In Luke 5:15, as in several other places in the New Testament, we learn about the “great multitudes” that came out to hear Jesus so they would be healed of their infirmities. Most of us then and now just want God in our lives so He can fix something for us, often something we’ve broken ourselves. Even those of us who have been saved and want a deep relationship with God too easily choose to live separated from Him.
If we want God to be nothing more than a repairman, if we speak to Him only as a 9-1-1 call, then at best we forfeit His most delightful, satisfying blessings. What we want is to get what we want from Him and then move on to live our lives without interference. Mostly, if we claim to be Christian, we have to admit, if we’re honest, that we treat God like an elderly parent who we hope to inherit lots of money from but rarely visit, and when we do, it’s only because we have to.
God allows that kind of shallow connection, but it is an exceedingly dangerous way to live. Not only do we miss out on the deepest joy and most sustaining peace, we risk all of eternity separated from God. On many occasions, Jesus warned His followers about the danger of not loving Him enough to want to know and do God’s will. His most terrifying statement is, “I never knew you; depart from Me…” Matthew 7:23.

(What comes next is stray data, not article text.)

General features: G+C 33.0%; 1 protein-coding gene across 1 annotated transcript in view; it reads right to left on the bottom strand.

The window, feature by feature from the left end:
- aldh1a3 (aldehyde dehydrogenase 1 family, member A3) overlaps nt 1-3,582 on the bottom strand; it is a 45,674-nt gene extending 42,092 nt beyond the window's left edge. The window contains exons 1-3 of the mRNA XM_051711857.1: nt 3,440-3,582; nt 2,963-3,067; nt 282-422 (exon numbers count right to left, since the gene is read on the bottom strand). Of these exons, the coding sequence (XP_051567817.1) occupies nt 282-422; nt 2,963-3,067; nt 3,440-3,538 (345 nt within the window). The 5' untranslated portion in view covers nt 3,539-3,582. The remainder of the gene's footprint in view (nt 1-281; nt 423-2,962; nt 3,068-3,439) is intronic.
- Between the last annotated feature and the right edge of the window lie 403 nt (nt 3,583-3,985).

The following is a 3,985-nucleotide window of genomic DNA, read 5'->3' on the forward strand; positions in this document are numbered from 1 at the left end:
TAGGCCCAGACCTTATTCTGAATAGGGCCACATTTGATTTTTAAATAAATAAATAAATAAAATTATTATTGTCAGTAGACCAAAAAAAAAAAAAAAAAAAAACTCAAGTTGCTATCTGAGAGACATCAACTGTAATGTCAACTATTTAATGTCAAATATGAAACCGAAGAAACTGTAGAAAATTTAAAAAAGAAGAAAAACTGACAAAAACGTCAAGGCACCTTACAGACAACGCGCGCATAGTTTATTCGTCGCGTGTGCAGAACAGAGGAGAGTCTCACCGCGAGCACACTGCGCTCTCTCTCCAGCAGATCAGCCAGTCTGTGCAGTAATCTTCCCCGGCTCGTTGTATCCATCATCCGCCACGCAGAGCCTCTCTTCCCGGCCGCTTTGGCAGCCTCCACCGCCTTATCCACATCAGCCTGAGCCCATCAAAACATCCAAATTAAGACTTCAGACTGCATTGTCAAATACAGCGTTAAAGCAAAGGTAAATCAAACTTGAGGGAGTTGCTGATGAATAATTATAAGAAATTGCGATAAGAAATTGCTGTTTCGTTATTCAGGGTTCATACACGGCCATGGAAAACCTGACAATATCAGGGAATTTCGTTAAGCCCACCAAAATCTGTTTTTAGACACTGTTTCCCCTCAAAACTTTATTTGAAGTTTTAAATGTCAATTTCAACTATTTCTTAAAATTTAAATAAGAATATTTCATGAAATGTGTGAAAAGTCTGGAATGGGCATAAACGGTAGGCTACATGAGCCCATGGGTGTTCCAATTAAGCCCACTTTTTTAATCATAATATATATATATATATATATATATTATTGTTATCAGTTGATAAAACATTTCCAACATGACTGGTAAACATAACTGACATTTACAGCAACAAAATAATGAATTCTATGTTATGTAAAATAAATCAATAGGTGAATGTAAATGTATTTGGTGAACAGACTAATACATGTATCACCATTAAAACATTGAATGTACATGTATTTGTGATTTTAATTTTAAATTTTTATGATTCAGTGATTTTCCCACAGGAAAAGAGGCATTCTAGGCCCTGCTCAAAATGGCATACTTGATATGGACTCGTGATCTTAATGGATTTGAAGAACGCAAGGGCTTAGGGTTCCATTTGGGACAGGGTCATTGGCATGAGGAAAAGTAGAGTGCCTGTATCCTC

Thank God, though, there’s hope for rebels and fools like me. When we realize that we’re standing in the mob, wanting only what God can do for us like spoiled, selfish children, we don’t have to stand with them, yelling, “Crucify Him!” Instead, in that moment, we can ask Him to forgive us and turn our hearts back toward Him. His mercies are new every morning: “Through the Lord’s mercies we are not consumed, because His compassions fail not. They are new every morning. Great is Your faithfulness.” Lamentations 3:23.
Amen and amen.